|By Linda Enerson|
The spring of senior year was particularly busy for Solomon Goldstein-Rose ’16. He finished up his classes, directed a Shakespeare play, and launched a campaign for the Massachusetts state legislature. That September he won the Democratic primary over five other challengers. Without a Republican opponent—it’s Massachusetts, after all—he became the youngest legislator on Beacon Hill.“Solomon has an amazing ability to juggle many projects at once and do them all really well,” says environmental science professor Timmons Roberts, who worked with Goldstein-Rose on several projects at Brown.
Goldstein-Rose initially focused his academic career on climate change, aiming for a career researching and developing clean energy technologies. “Climate change is the most urgent issue of our time—the most serious economic and public health threat in the next few decades,” he says. An internship at the White House Council on Environmental Quality pointed him in a more political direction.
The depth of Goldstein-Rose’s burgeoning political talents became evident in 2013, after the Brown Corporation declined to divest Brown’s endowment from coal interests, despite student demands. President Christina Paxson explained at the time that the University remained committed to sustainability and reducing carbon emissions in other, more significant ways.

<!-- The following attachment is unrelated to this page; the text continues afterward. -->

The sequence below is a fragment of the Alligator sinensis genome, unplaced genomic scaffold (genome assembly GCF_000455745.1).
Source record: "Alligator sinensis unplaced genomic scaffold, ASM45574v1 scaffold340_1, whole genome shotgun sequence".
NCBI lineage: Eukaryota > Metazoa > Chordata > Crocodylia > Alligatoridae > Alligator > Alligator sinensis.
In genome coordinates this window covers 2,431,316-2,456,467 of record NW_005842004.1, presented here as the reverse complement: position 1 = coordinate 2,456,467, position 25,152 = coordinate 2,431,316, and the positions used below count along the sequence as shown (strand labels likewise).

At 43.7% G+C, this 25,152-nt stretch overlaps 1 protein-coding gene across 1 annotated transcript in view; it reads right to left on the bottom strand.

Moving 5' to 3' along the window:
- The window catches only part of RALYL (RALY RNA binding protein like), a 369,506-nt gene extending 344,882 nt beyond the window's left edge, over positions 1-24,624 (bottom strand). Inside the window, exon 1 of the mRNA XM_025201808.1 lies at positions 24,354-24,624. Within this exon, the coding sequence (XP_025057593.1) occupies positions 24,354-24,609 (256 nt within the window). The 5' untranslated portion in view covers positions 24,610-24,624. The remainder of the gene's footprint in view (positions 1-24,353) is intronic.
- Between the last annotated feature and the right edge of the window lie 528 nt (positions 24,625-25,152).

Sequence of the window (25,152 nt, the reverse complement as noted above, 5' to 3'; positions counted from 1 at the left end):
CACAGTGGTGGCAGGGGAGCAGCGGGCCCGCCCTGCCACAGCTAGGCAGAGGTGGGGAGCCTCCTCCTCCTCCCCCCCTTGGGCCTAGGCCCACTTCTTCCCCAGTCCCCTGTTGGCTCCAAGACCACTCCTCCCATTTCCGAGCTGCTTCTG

While some students pushed back against the Corporation’s decision, Goldstein-Rose saw an opportunity. He met with Paxson and asked about alternative actions the University could take to help fight climate change. “He just thinks differently,” Roberts says.
After Goldstein-Rose reached out to Roberts and other student activists, the University provided funding for two statewide coalitions to help reduce carbon emissions. Goldstein-Rose says his experience founding and directing Energize Rhode Island was instrumental in developing his political career.
As the state representative from the 3rd Hampshire District, which includes the city of Amherst, Goldstein-Rose is developing an energy jobs bill that includes carbon pricing as part of a broader strategy to stimulate clean energy technologies and to “make Massachusetts the Silicon Valley of the energy economy.”
In addition, Goldstein-Rose has every intent of inspiring young people in politics. “It would be an ideal outcome if this BAM article leads even one young Brown graduate to engage politically,” he says.